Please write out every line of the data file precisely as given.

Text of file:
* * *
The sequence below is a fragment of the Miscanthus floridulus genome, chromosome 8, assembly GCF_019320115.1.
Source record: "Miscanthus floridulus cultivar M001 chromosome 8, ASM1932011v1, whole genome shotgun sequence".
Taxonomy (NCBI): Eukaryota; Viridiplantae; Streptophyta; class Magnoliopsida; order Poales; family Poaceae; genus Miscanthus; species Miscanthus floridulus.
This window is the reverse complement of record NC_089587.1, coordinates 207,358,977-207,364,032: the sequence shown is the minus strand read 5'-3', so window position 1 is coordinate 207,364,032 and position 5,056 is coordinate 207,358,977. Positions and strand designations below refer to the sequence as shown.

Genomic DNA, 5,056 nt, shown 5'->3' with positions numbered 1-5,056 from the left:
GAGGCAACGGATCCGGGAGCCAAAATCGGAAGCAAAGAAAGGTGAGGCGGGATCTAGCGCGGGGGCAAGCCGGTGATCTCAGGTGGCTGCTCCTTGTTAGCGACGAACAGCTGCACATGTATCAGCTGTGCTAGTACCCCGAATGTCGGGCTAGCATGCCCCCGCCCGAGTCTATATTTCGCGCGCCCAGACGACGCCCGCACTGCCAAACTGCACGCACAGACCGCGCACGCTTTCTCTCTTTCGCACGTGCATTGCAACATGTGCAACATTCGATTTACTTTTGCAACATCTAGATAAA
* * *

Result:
The sequence below is a fragment of the Miscanthus floridulus genome, chromosome 8, assembly GCF_019320115.1.
Source record: "Miscanthus floridulus cultivar M001 chromosome 8, ASM1932011v1, whole genome shotgun sequence".
Taxonomy (NCBI): Eukaryota; Viridiplantae; Streptophyta; class Magnoliopsida; order Poales; family Poaceae; genus Miscanthus; species Miscanthus floridulus.
This window is the reverse complement of record NC_089587.1, coordinates 207,358,977-207,364,032: the sequence shown is the minus strand read 5'-3', so window position 1 is coordinate 207,364,032 and position 5,056 is coordinate 207,358,977. Positions and strand designations below refer to the sequence as shown.

Genomic DNA, 5,056 nt, shown 5'->3' with positions numbered 1-5,056 from the left:
GAGGCAACGGATCCGGGAGCCAAAATCGGAAGCAAAGAAAGGTGAGGCGGGATCTAGCGCGGGGGCAAGCCGGTGATCTCAGGTGGCTGCTCCTTGTTAGCGACGAACAGCTGCACATGTATCAGCTGTGCTAGTACCCCGAATGTCGGGCTAGCATGCCCCCGCCCGAGTCTATATTTCGCGCGCCCAGACGACGCCCGCACTGCCAAACTGCACGCACAGACCGCGCACGCTTTCTCTCTTTCGCACGTGCATTGCAACATGTGCAACATTCGATTTACTTTTGCAACATCTAGATAAA